Children Pretend Playing More Likely to Change Religions as Adults

Playing Children

According to a new study, children intensely engaged in playing make believe are more likely to change their religious views as adults. The study, which was published in the latest issue of The International Journal for the Psychology of Religion, classified five groups of individuals through a survey that was handed out to 431 undergraduate students at the University of Waterloo, Canada.

The study found that on one hand, there are lifelong believers who have had the same religious identity since their childhood; while on the other there are lifelong nonbelievers who have identified as atheist, agnostic or nonreligious since their youngest years.

The three other groups constituted of switchers, converts and apostates. Switchers identified themselves with one religion during their childhood and changed to a different religion upon growing up.  Converts had no religious identity as children but grew up to adhere to at least one. And apostates were religious as children but turned to atheism or agnosticism during their adult years.

Chris Burris, head of the study and a professor of psychology, said that pretend play has the same effect on individuals as religion and spirituality do.

“It requires one to go beyond a ‘what you see is what you get’ way of relation to the world,” he said. 

Burris substantiated his claim with the findings of the study, which revealed that both lifelong religious and lifelong nonreligious individuals did not engage in pretend play during their childhood years. However, switchers, converts as well as apostates engaged intensively in pretend play as children and experienced significant changes in their religious views over the following years, the study found.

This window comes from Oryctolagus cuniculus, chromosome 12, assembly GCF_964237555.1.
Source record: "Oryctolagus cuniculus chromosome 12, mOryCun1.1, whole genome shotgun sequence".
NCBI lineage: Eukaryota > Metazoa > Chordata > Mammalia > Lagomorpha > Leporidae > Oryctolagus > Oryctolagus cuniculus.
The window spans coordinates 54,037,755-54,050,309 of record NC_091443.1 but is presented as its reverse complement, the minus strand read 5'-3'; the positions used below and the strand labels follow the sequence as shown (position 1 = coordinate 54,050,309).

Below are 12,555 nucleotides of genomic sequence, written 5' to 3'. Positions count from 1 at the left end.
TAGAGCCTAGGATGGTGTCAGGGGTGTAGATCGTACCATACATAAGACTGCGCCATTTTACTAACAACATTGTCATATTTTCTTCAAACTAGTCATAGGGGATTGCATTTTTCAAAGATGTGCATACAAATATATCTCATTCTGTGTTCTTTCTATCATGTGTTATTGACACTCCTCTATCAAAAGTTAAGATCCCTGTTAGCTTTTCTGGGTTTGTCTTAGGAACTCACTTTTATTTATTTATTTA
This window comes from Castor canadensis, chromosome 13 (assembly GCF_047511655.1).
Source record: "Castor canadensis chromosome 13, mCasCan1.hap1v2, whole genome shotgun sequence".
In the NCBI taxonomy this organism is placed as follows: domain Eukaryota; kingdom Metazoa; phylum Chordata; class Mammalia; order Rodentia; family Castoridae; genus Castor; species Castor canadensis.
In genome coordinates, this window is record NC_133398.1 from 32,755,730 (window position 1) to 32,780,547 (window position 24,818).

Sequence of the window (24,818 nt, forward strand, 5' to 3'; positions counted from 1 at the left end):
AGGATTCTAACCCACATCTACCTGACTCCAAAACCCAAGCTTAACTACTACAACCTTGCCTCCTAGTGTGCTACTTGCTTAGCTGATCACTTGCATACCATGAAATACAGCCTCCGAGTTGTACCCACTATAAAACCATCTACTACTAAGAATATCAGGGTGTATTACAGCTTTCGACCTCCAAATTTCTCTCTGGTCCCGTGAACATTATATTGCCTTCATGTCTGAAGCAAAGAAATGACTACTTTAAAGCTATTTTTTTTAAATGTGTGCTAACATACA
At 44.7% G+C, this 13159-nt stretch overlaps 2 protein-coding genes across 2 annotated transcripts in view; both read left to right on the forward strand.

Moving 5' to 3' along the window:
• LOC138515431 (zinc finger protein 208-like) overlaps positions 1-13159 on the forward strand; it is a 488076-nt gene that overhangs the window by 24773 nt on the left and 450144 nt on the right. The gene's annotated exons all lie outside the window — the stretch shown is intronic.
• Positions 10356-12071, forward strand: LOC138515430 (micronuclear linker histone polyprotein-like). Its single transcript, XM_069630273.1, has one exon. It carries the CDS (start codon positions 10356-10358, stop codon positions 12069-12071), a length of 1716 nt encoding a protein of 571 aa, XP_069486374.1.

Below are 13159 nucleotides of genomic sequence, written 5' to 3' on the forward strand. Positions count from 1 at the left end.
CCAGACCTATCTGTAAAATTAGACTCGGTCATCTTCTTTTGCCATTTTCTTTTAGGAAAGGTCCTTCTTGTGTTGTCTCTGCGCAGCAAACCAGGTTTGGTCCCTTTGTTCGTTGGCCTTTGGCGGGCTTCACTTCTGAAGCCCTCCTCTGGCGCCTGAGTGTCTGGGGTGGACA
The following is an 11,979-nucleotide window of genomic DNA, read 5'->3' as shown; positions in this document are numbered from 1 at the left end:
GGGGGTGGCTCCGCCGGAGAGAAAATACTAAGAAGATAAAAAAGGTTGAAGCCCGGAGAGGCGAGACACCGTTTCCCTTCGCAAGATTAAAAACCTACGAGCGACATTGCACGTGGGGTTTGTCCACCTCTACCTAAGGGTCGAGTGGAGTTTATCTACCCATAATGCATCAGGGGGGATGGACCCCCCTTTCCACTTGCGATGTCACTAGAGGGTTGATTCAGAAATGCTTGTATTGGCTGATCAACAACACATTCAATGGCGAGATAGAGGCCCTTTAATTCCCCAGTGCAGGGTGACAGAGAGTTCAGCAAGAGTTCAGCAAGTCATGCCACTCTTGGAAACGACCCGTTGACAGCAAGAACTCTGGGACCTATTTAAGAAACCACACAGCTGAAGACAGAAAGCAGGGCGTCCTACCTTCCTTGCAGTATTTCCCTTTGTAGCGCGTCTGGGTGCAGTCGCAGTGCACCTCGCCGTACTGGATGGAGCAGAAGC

Even though the findings of the study do not mean that pretend play essentially causes shifts in religious identity, it could be one of the probable underlying factors that influences the same. 

Burris said. “Pretend play is a way of answering the question. ‘What would it be like if…?  People who used to play pretend seem to develop that skill set early on such that for whatever reason, they ask the question in their real life in a big way later on.”

Of the five groups, apostates were the ones that happened to intensively engage in pretend play as children. Burris explained that this is the case as the realm of nonbelievers is a lot less structured that the realm of believers. He concluded that every person’s cognitive, emotional and intellectual needs are not met adequately by any single faith tradition in the world.

Photo Credits: Smithsonian Mag

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